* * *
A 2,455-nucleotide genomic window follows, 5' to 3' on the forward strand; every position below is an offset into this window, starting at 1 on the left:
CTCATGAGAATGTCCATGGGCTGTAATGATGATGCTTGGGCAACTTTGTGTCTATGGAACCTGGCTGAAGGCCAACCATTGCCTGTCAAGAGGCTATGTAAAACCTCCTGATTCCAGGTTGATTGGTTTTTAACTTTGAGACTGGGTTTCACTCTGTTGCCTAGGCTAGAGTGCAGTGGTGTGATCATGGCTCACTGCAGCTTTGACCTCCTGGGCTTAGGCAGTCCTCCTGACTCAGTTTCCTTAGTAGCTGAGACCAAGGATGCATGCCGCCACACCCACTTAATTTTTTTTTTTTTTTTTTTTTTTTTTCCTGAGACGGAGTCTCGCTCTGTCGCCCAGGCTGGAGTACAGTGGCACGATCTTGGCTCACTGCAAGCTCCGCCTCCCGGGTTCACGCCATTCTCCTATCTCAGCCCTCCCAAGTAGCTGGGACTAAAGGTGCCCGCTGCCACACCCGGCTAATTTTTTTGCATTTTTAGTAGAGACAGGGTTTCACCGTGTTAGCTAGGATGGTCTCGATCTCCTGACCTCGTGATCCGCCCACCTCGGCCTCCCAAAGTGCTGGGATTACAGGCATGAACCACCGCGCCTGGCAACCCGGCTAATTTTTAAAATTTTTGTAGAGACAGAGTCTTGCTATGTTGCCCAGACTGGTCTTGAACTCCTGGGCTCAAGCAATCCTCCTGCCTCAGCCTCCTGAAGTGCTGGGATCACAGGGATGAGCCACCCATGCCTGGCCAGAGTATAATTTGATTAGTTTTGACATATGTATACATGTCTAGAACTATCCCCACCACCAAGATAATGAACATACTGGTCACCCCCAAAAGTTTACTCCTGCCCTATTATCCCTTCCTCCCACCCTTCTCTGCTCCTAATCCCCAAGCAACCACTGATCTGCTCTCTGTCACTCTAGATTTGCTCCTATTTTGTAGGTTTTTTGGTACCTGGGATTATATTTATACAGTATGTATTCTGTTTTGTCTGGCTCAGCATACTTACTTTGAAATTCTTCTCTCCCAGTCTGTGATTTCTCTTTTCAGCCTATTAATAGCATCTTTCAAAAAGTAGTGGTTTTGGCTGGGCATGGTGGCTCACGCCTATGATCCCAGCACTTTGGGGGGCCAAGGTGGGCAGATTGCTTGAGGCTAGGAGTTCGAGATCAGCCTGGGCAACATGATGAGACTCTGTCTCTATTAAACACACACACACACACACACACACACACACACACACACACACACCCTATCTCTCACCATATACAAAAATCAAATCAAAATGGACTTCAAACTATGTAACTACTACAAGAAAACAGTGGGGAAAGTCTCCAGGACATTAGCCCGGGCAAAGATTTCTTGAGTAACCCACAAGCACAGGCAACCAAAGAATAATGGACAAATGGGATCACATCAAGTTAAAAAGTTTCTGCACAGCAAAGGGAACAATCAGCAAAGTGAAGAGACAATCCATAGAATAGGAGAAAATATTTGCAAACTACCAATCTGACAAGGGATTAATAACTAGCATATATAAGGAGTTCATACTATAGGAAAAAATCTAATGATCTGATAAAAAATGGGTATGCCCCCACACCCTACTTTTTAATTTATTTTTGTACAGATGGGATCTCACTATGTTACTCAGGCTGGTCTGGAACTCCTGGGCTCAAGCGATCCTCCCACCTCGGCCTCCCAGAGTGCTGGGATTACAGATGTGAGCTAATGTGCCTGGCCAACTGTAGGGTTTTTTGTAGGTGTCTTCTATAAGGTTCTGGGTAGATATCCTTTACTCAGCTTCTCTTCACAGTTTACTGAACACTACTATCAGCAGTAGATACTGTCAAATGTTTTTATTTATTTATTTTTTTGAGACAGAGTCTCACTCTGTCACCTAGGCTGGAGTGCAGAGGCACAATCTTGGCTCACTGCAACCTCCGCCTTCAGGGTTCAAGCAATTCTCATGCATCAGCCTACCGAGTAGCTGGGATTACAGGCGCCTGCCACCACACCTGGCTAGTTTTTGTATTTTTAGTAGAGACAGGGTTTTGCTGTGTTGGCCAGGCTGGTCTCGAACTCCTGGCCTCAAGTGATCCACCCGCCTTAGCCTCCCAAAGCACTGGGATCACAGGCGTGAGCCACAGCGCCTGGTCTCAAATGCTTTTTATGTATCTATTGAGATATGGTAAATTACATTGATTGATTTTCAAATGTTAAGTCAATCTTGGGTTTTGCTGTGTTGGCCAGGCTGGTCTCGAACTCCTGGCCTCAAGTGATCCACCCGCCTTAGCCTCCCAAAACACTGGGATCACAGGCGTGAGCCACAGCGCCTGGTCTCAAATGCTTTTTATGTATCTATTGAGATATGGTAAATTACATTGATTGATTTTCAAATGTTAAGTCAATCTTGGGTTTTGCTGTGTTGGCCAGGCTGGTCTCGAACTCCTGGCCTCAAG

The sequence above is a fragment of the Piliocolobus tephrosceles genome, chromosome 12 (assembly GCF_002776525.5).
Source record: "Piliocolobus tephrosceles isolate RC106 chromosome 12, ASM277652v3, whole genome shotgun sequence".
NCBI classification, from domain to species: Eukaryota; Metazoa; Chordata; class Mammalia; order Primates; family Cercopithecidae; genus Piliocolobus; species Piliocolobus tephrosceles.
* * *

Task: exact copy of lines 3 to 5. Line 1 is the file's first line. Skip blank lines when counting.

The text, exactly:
The sequence above is a fragment of the Piliocolobus tephrosceles genome, chromosome 12 (assembly GCF_002776525.5).
Source record: "Piliocolobus tephrosceles isolate RC106 chromosome 12, ASM277652v3, whole genome shotgun sequence".
NCBI classification, from domain to species: Eukaryota; Metazoa; Chordata; class Mammalia; order Primates; family Cercopithecidae; genus Piliocolobus; species Piliocolobus tephrosceles.